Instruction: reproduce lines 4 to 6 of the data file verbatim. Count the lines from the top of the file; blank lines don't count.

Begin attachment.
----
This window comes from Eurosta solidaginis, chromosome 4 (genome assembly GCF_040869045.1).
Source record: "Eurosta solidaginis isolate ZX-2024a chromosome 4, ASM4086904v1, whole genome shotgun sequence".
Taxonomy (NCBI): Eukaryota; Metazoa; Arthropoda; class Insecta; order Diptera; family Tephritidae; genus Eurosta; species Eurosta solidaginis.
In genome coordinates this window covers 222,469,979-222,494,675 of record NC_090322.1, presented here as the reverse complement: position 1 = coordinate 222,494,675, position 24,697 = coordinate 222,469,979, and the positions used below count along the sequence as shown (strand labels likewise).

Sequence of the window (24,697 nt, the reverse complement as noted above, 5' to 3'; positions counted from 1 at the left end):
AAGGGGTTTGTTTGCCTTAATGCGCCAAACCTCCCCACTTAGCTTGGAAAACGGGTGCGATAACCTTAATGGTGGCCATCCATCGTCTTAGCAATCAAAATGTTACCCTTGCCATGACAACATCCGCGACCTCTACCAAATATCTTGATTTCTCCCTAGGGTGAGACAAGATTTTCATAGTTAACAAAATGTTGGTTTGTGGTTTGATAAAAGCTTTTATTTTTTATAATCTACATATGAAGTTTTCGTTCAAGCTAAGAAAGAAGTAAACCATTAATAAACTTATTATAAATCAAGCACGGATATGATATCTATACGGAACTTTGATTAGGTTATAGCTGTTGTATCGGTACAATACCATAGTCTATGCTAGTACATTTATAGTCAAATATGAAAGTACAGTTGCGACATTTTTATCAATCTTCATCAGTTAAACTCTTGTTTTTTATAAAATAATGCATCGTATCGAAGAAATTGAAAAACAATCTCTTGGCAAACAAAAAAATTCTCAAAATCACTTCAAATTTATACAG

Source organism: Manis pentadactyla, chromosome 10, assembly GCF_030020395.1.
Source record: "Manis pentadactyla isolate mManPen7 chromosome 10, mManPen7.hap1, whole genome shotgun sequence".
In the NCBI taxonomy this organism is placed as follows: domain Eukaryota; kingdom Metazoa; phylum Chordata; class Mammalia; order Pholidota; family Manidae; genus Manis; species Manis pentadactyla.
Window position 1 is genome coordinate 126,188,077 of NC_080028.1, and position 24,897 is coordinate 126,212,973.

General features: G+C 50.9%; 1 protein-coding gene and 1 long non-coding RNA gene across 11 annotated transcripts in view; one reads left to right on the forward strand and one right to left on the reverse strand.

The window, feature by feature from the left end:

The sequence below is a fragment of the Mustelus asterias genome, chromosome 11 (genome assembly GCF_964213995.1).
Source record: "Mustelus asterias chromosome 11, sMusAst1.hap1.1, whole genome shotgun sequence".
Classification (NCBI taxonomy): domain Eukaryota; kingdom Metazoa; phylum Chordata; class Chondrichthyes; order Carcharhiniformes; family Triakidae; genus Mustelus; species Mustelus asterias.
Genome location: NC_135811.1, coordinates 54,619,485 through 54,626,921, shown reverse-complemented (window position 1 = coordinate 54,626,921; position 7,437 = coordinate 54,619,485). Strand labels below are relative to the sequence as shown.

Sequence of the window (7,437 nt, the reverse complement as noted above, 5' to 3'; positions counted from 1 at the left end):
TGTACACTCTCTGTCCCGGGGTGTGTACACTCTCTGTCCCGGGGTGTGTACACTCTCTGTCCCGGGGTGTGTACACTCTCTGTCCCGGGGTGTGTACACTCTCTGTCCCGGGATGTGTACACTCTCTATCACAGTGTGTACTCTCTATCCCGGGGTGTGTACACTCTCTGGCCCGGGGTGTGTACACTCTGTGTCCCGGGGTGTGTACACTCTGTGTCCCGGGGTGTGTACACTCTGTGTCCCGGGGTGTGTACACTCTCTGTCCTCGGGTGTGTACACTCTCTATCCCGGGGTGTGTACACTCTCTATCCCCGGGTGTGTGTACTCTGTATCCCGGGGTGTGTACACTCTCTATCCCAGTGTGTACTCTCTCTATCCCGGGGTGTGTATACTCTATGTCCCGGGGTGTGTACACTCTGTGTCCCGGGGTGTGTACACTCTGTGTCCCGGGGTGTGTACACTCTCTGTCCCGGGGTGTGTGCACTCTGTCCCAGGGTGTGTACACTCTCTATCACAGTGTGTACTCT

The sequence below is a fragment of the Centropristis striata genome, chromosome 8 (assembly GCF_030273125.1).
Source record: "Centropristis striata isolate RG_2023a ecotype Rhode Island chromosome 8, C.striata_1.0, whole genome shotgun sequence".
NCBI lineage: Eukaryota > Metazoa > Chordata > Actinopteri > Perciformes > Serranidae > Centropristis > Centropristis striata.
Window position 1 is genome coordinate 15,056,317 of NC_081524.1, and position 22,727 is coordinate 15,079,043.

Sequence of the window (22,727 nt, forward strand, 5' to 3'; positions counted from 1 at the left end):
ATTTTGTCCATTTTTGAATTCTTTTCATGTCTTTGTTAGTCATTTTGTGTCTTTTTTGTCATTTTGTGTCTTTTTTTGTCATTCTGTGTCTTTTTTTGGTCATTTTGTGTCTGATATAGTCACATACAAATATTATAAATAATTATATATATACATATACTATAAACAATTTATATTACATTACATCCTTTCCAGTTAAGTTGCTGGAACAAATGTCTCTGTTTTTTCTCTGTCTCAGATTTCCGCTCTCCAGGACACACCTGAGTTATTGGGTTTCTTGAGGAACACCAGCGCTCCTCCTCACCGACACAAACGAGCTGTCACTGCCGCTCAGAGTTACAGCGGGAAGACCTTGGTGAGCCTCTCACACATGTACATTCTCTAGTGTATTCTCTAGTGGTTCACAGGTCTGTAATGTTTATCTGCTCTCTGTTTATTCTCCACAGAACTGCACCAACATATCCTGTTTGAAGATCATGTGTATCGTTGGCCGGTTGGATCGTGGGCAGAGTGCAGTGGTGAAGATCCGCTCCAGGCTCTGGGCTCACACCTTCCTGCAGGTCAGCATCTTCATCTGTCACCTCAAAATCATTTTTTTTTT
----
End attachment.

In genome coordinates this window covers 222,469,979-222,494,675 of record NC_090322.1, presented here as the reverse complement: position 1 = coordinate 222,494,675, position 24,697 = coordinate 222,469,979, and the positions used below count along the sequence as shown (strand labels likewise).

Sequence of the window (24,697 nt, the reverse complement as noted above, 5' to 3'; positions counted from 1 at the left end):
AAGGGGTTTGTTTGCCTTAATGCGCCAAACCTCCCCACTTAGCTTGGAAAACGGGTGCGATAACCTTAATGGTGGCCATCCATCGTCTTAGCAATCAAAATGTTACCCTTGCCATGACAACATCCGCGACCTCTACCAAATATCTTGATTTCTCCCTAGGGTGAGACAAGATTTTCATAGTTAACAAAATGTTGGTTTGTGGTTTGATAAAAGCTTTTATTTTTTATAATCTACATATGAAGTTTTCGTTCAAGCTAAGAAAGAAGTAAACCATTAATAAACTTATTATAAATCAAGCACGGATATGATATCTATACGGAACTTTGATTAGGTTATAGCTGTTGTATCGGTACAATACCATAGTCTATGCTAGTACATTTATAGTCAAATATGAAAGTACAGTTGCGACATTTTTATCAATCTTCATCAGTTAAACTCTTGTTTTTTATAAAATAATGCATCGTATCGAAGAAATTGAAAAACAATCTCTTGGCAAACAAAAAAATTCTCAAAATCACTTCAAATTTATACAG